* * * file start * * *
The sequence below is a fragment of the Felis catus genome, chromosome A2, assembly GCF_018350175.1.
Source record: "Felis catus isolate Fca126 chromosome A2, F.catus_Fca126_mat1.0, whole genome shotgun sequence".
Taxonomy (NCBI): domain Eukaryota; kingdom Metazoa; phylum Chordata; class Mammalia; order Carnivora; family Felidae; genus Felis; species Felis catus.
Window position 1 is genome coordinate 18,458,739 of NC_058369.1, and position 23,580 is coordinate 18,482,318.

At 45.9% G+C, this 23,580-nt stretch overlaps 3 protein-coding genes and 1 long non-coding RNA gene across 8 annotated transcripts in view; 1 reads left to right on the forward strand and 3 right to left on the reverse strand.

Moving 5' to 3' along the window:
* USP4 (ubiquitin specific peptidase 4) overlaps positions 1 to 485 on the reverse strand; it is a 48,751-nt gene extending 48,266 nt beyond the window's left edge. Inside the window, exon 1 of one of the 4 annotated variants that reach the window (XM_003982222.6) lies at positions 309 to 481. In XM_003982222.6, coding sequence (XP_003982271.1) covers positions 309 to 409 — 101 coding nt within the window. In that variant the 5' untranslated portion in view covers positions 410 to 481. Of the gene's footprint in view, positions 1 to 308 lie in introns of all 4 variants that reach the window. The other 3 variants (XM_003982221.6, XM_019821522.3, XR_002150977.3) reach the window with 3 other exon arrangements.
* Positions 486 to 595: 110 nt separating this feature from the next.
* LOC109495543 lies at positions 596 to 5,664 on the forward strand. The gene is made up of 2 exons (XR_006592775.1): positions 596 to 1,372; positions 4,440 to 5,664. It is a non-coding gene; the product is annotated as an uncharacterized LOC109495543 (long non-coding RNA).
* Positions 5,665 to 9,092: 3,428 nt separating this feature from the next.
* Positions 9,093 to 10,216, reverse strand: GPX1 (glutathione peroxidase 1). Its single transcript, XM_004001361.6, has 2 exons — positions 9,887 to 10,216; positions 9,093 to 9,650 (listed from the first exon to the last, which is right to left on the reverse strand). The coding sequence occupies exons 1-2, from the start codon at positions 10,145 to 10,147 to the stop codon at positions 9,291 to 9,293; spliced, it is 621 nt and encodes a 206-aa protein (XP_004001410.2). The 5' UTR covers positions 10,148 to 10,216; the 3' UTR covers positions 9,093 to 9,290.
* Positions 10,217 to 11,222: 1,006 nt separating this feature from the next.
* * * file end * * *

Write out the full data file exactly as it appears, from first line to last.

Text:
The sequence below is a fragment of the Felis catus genome, chromosome A2, assembly GCF_018350175.1.
Source record: "Felis catus isolate Fca126 chromosome A2, F.catus_Fca126_mat1.0, whole genome shotgun sequence".
Taxonomy (NCBI): domain Eukaryota; kingdom Metazoa; phylum Chordata; class Mammalia; order Carnivora; family Felidae; genus Felis; species Felis catus.
Window position 1 is genome coordinate 18,458,739 of NC_058369.1, and position 23,580 is coordinate 18,482,318.

At 45.9% G+C, this 23,580-nt stretch overlaps 3 protein-coding genes and 1 long non-coding RNA gene across 8 annotated transcripts in view; 1 reads left to right on the forward strand and 3 right to left on the reverse strand.

Moving 5' to 3' along the window:
* USP4 (ubiquitin specific peptidase 4) overlaps positions 1 to 485 on the reverse strand; it is a 48,751-nt gene extending 48,266 nt beyond the window's left edge. Inside the window, exon 1 of one of the 4 annotated variants that reach the window (XM_003982222.6) lies at positions 309 to 481. In XM_003982222.6, coding sequence (XP_003982271.1) covers positions 309 to 409 — 101 coding nt within the window. In that variant the 5' untranslated portion in view covers positions 410 to 481. Of the gene's footprint in view, positions 1 to 308 lie in introns of all 4 variants that reach the window. The other 3 variants (XM_003982221.6, XM_019821522.3, XR_002150977.3) reach the window with 3 other exon arrangements.
* Positions 486 to 595: 110 nt separating this feature from the next.
* LOC109495543 lies at positions 596 to 5,664 on the forward strand. The gene is made up of 2 exons (XR_006592775.1): positions 596 to 1,372; positions 4,440 to 5,664. It is a non-coding gene; the product is annotated as an uncharacterized LOC109495543 (long non-coding RNA).
* Positions 5,665 to 9,092: 3,428 nt separating this feature from the next.
* Positions 9,093 to 10,216, reverse strand: GPX1 (glutathione peroxidase 1). Its single transcript, XM_004001361.6, has 2 exons — positions 9,887 to 10,216; positions 9,093 to 9,650 (listed from the first exon to the last, which is right to left on the reverse strand). The coding sequence occupies exons 1-2, from the start codon at positions 10,145 to 10,147 to the stop codon at positions 9,291 to 9,293; spliced, it is 621 nt and encodes a 206-aa protein (XP_004001410.2). The 5' UTR covers positions 10,148 to 10,216; the 3' UTR covers positions 9,093 to 9,290.
* Positions 10,217 to 11,222: 1,006 nt separating this feature from the next.